Neither of us had ever been to Florida before. Kent was interested in running in the USATF National Club Cross Country Championships and had, by the way, talked me into racing there also. Unfortunately, I had a migraine that day and therefore did not run. His team ran quite well with the older men placing second for their seventy and up age division. That weekend was at the tail-end of our trip.
The first weekend we visited Key West, a beautiful tropical island located at the most southerly tip of the United States. The lush green landscape was not as bug-infested as I expected. Yes, I had toted a semi-natural bug spray all the way from California, but had used very little of it. Our son-in-law’s parents own a house there and we were fortunate to spend a couple of days with them. One morning, we ran a few miles barefoot in the deep sand on the beach since we couldn’t find any long dirt roads. Perhaps this is due to the development of marsh areas into people-friendly, non-muddy spaces. I was not interested in running on any more pavement.
Our next stop was the Everglades where we took a small boat and explored the mangroves getting up close and personal with alligators, crabs and tropical flora. A highlight was watching a mother alligator doze in the sun, half in the swamp water and half out. She was surrounded by a dozen or so squeaking little baby alligators who were swimming or crawling on the bank. When we were boating around the Ten Thousand Island area dolphins played in the craft’s wake, following us for several miles.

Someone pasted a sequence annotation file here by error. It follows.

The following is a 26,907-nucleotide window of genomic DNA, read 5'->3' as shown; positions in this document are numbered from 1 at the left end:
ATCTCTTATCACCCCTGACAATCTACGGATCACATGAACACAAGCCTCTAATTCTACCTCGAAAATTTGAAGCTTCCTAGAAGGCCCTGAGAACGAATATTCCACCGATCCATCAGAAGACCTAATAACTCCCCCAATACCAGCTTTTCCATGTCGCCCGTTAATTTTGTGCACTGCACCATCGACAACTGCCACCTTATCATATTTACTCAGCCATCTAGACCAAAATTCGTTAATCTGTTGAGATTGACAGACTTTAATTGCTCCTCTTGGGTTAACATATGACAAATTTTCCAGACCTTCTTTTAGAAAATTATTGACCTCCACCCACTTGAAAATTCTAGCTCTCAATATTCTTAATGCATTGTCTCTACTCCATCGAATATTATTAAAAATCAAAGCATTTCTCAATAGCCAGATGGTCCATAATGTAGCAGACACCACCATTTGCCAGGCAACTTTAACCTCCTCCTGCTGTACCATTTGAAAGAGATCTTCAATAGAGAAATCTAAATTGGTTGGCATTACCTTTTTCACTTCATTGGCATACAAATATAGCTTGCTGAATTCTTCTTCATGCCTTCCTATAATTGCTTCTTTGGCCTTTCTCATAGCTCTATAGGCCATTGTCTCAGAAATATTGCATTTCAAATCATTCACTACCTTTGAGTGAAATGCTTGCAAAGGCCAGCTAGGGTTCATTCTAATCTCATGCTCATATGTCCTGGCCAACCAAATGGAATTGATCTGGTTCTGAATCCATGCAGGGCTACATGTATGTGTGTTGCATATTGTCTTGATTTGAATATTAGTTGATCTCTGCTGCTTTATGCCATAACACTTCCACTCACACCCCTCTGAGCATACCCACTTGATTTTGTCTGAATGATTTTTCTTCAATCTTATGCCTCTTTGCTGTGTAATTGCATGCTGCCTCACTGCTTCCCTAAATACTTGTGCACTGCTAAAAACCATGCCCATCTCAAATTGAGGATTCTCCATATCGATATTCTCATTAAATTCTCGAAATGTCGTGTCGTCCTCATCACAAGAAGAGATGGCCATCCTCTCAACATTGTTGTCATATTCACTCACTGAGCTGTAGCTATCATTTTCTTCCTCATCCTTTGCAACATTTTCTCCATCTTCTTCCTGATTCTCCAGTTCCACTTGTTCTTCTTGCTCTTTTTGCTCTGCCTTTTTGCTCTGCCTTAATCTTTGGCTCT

Cruising along the interstate, heading northward in our little rental car, I was again reminded how much like ants we really are. At least they all seem to follow a similar path. While we humans travel along all scattered-like, when viewed from an airplane, we appear to be marching along the well-worn ant highways.
A stop in Gainesville to visit my aunt was our next destination. It felt good to visit. I suppose it was the last time I’ll ever see her. The impermanence of everything strikes me every so often and pulls me down. Then it’s time to resume ant-like activity. Get up. Take an apple from the refrigerator and eat it with almond butter. Go outside and move firewood from one of the heaps in the yard and pile it on the front porch. Keep marching!

Chi Varnado is a contributing writer for The San Diego Reader. Her memoir, A CANYON TRILOGY: Life Before, During and After the Cedar Fire and her children’s book, The Tale of Broken Tail are available on www.amazon.com. Her collection of essays, Quail Mutterings, can be found on www.chivarnado.com.